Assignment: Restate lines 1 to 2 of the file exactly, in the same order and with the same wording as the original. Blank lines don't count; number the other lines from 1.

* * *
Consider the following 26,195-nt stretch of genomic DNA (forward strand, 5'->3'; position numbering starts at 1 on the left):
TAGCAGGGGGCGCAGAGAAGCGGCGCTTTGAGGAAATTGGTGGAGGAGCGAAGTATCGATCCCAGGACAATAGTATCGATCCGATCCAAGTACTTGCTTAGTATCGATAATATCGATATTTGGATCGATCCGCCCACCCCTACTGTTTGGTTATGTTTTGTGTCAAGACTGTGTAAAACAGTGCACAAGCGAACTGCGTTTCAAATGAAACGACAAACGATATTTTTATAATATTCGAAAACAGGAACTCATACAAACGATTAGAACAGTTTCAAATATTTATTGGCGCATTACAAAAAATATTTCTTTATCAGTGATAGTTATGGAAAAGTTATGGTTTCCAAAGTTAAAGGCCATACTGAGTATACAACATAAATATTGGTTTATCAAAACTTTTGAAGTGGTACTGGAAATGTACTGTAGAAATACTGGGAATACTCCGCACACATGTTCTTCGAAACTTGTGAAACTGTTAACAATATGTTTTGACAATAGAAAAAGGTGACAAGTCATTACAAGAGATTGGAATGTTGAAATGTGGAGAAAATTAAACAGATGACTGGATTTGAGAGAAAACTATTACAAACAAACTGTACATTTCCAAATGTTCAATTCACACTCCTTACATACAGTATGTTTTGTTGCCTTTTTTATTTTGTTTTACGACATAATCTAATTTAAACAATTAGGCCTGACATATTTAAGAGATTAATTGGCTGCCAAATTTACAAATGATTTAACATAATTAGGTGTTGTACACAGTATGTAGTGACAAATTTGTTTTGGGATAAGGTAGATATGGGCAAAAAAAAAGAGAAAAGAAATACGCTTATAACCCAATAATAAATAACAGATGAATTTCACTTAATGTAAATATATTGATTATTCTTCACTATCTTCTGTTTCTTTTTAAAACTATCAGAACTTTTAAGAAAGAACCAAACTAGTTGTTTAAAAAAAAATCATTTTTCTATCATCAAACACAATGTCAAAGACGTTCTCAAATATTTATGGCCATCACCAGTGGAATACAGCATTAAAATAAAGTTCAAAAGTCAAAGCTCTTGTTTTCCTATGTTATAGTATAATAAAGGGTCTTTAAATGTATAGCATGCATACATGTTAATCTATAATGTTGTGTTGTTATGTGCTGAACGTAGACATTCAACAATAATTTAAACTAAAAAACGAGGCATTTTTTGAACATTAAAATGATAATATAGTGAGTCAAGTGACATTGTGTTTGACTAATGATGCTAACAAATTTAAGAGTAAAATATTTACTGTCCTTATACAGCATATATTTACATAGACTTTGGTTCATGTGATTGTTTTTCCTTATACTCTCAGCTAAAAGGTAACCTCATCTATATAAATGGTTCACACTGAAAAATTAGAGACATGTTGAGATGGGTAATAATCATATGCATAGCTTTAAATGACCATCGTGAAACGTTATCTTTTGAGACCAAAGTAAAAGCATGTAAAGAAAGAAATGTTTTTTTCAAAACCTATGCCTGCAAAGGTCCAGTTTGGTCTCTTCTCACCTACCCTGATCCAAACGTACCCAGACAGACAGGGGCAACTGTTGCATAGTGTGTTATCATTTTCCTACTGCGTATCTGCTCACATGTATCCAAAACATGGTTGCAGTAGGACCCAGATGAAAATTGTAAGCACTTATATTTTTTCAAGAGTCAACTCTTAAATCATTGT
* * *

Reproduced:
Consider the following 26,195-nt stretch of genomic DNA (forward strand, 5'->3'; position numbering starts at 1 on the left):
TAGCAGGGGGCGCAGAGAAGCGGCGCTTTGAGGAAATTGGTGGAGGAGCGAAGTATCGATCCCAGGACAATAGTATCGATCCGATCCAAGTACTTGCTTAGTATCGATAATATCGATATTTGGATCGATCCGCCCACCCCTACTGTTTGGTTATGTTTTGTGTCAAGACTGTGTAAAACAGTGCACAAGCGAACTGCGTTTCAAATGAAACGACAAACGATATTTTTATAATATTCGAAAACAGGAACTCATACAAACGATTAGAACAGTTTCAAATATTTATTGGCGCATTACAAAAAATATTTCTTTATCAGTGATAGTTATGGAAAAGTTATGGTTTCCAAAGTTAAAGGCCATACTGAGTATACAACATAAATATTGGTTTATCAAAACTTTTGAAGTGGTACTGGAAATGTACTGTAGAAATACTGGGAATACTCCGCACACATGTTCTTCGAAACTTGTGAAACTGTTAACAATATGTTTTGACAATAGAAAAAGGTGACAAGTCATTACAAGAGATTGGAATGTTGAAATGTGGAGAAAATTAAACAGATGACTGGATTTGAGAGAAAACTATTACAAACAAACTGTACATTTCCAAATGTTCAATTCACACTCCTTACATACAGTATGTTTTGTTGCCTTTTTTATTTTGTTTTACGACATAATCTAATTTAAACAATTAGGCCTGACATATTTAAGAGATTAATTGGCTGCCAAATTTACAAATGATTTAACATAATTAGGTGTTGTACACAGTATGTAGTGACAAATTTGTTTTGGGATAAGGTAGATATGGGCAAAAAAAAAGAGAAAAGAAATACGCTTATAACCCAATAATAAATAACAGATGAATTTCACTTAATGTAAATATATTGATTATTCTTCACTATCTTCTGTTTCTTTTTAAAACTATCAGAACTTTTAAGAAAGAACCAAACTAGTTGTTTAAAAAAAAATCATTTTTCTATCATCAAACACAATGTCAAAGACGTTCTCAAATATTTATGGCCATCACCAGTGGAATACAGCATTAAAATAAAGTTCAAAAGTCAAAGCTCTTGTTTTCCTATGTTATAGTATAATAAAGGGTCTTTAAATGTATAGCATGCATACATGTTAATCTATAATGTTGTGTTGTTATGTGCTGAACGTAGACATTCAACAATAATTTAAACTAAAAAACGAGGCATTTTTTGAACATTAAAATGATAATATAGTGAGTCAAGTGACATTGTGTTTGACTAATGATGCTAACAAATTTAAGAGTAAAATATTTACTGTCCTTATACAGCATATATTTACATAGACTTTGGTTCATGTGATTGTTTTTCCTTATACTCTCAGCTAAAAGGTAACCTCATCTATATAAATGGTTCACACTGAAAAATTAGAGACATGTTGAGATGGGTAATAATCATATGCATAGCTTTAAATGACCATCGTGAAACGTTATCTTTTGAGACCAAAGTAAAAGCATGTAAAGAAAGAAATGTTTTTTTCAAAACCTATGCCTGCAAAGGTCCAGTTTGGTCTCTTCTCACCTACCCTGATCCAAACGTACCCAGACAGACAGGGGCAACTGTTGCATAGTGTGTTATCATTTTCCTACTGCGTATCTGCTCACATGTATCCAAAACATGGTTGCAGTAGGACCCAGATGAAAATTGTAAGCACTTATATTTTTTCAAGAGTCAACTCTTAAATCATTGT